What is the interest of advertisers in a country where NBA, NFL and MLB rule?
We have already started to get good sponsors. Advertisers are great. For example, we have Verizon as our sponsor, which is one of the biggest brands in America. I know other teams also have very good sponsors. So the interest is definitely picking up more and more from an advertising perspective. Advertising dollars are invested to target a certain audience, and as we become more mainstream and reach beyond the diaspora from cricket-loving countries, we (will) start seeing more and more advertising dollars flow in.
If there are 40 million people who watch cricket, that’s a very significant segment of the US population. Moreover, this segment of the population is not just large, but also very successful. They are among the highest taxpayers in the country, making their economic impact substantial. We only see this growing.

When I look at other sports leagues like football and the NHL, I don’t have the exact numbers for how many people follow those sports, but it’s not the entire US population. Whether it’s 40 million, 50 million, or 60 million, I don’t have that data. However, 40 million people is not a bad start for any sport.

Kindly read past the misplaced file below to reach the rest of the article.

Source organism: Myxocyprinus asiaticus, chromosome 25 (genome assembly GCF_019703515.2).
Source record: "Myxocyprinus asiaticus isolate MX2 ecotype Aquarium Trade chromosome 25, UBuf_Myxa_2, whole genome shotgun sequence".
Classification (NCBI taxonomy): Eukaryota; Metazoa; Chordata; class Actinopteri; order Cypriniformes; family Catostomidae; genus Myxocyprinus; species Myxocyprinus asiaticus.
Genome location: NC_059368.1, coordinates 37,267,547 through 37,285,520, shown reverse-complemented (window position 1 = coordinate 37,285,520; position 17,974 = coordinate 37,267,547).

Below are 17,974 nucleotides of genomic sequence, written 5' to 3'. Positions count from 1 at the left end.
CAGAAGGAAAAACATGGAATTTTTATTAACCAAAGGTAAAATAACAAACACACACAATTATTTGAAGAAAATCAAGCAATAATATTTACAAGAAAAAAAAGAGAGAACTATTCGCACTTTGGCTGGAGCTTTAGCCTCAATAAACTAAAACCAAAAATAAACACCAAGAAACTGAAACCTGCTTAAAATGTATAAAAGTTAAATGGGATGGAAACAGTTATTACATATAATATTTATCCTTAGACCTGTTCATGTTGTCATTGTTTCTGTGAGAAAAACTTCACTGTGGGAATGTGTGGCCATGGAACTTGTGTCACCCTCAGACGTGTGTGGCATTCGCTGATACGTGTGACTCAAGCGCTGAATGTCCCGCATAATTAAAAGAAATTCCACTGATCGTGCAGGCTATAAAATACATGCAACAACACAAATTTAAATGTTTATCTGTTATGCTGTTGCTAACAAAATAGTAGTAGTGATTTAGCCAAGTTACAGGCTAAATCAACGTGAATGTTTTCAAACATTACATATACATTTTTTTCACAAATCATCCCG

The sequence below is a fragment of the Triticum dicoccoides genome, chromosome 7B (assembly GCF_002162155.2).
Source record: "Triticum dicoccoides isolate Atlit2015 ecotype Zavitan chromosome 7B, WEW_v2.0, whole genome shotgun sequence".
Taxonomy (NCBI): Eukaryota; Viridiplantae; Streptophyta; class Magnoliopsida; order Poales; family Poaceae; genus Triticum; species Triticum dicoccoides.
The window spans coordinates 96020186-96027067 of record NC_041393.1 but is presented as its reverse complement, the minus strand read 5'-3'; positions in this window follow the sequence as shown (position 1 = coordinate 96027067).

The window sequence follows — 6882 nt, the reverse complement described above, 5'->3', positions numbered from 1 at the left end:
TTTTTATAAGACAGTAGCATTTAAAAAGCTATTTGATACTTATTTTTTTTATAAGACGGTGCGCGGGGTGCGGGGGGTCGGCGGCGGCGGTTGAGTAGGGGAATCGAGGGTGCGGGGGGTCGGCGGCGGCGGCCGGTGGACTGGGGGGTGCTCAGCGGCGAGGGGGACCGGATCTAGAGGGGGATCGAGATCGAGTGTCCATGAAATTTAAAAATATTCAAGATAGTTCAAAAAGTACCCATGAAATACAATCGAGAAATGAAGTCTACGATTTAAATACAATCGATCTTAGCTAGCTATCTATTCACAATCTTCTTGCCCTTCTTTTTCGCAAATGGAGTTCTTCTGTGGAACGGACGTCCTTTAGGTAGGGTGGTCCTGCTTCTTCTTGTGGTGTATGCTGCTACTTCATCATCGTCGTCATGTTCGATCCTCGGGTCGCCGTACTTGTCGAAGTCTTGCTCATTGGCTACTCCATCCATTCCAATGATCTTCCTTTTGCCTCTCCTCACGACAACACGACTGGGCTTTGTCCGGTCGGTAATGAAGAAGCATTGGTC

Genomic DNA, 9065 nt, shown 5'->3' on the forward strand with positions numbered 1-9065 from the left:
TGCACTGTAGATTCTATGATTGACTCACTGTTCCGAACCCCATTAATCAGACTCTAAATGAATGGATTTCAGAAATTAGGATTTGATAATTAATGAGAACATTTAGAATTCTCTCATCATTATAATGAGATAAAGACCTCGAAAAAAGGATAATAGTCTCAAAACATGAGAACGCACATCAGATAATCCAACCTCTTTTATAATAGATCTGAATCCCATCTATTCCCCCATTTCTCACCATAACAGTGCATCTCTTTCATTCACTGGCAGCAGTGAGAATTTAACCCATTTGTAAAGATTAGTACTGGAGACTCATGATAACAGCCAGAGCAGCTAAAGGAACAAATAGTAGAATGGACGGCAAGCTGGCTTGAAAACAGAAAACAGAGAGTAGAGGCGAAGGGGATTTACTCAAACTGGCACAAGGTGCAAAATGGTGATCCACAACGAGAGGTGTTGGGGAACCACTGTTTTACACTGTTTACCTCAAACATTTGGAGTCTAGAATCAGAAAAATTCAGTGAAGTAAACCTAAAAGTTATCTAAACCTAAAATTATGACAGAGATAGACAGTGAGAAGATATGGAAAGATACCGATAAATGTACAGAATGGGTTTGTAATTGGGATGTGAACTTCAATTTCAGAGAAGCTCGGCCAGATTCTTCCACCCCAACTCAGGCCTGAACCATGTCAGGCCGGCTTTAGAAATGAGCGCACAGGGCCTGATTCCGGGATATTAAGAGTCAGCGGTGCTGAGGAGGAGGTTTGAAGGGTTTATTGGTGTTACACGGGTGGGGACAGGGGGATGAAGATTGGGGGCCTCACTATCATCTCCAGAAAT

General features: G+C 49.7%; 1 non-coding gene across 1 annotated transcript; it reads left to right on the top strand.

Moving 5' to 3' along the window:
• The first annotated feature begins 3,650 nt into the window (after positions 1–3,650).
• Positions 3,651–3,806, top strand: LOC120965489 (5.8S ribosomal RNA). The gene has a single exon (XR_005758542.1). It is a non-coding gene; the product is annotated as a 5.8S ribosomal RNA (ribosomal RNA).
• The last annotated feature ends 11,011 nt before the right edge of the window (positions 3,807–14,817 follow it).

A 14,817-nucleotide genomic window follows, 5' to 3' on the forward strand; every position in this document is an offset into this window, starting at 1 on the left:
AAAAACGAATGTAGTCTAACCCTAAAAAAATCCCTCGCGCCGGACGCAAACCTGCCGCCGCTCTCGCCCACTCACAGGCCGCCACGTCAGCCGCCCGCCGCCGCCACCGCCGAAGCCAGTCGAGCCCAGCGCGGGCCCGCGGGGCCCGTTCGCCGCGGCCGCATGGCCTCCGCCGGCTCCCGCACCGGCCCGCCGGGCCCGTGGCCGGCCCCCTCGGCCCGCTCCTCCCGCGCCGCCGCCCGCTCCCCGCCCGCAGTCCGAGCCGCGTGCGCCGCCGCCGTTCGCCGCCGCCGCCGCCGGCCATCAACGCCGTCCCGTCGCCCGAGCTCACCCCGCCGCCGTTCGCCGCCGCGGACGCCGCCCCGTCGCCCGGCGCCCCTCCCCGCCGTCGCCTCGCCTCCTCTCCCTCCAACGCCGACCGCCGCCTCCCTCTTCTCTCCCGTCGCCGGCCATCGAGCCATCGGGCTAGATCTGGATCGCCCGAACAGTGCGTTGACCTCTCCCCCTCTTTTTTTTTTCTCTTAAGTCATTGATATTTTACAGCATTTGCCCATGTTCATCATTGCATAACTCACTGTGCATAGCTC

What motivated Infinite Solutions to invest in a cricket team?
It was more luck and opportunity that led to this. For the record, Infinite Solutions does not own the cricket team; they are two separate, independent entities. Infinite Solutions is a sponsor of the cricket team. It’s the passion that drives us. We all grew up watching and playing cricket.
I grew up in Delhi, where my father was a professor at IIT Delhi, so I spent my childhood on the campus. We didn’t have a lot of money, but we had all the facilities to play sports. Inside the IIT campus, there were tennis courts, cricket fields, swimming pools and badminton courts. We were exposed to every sport, but cricket was always at the top.
The ICC has granted MLC List-A status. What are your thoughts on this?
Thanks for bringing that up. The T20 World Cup, the List-A status and the Olympics all show the ICC’s commitment to the USA as a market and as a future cricketing powerhouse. We are very grateful for that. Having List-A status motivates players to perform at their best regardless. They are professionals. Even last year, they gave their all, playing in this heat and all the challenges. It’s extra motivation knowing that their statistics count towards their international numbers, which is great.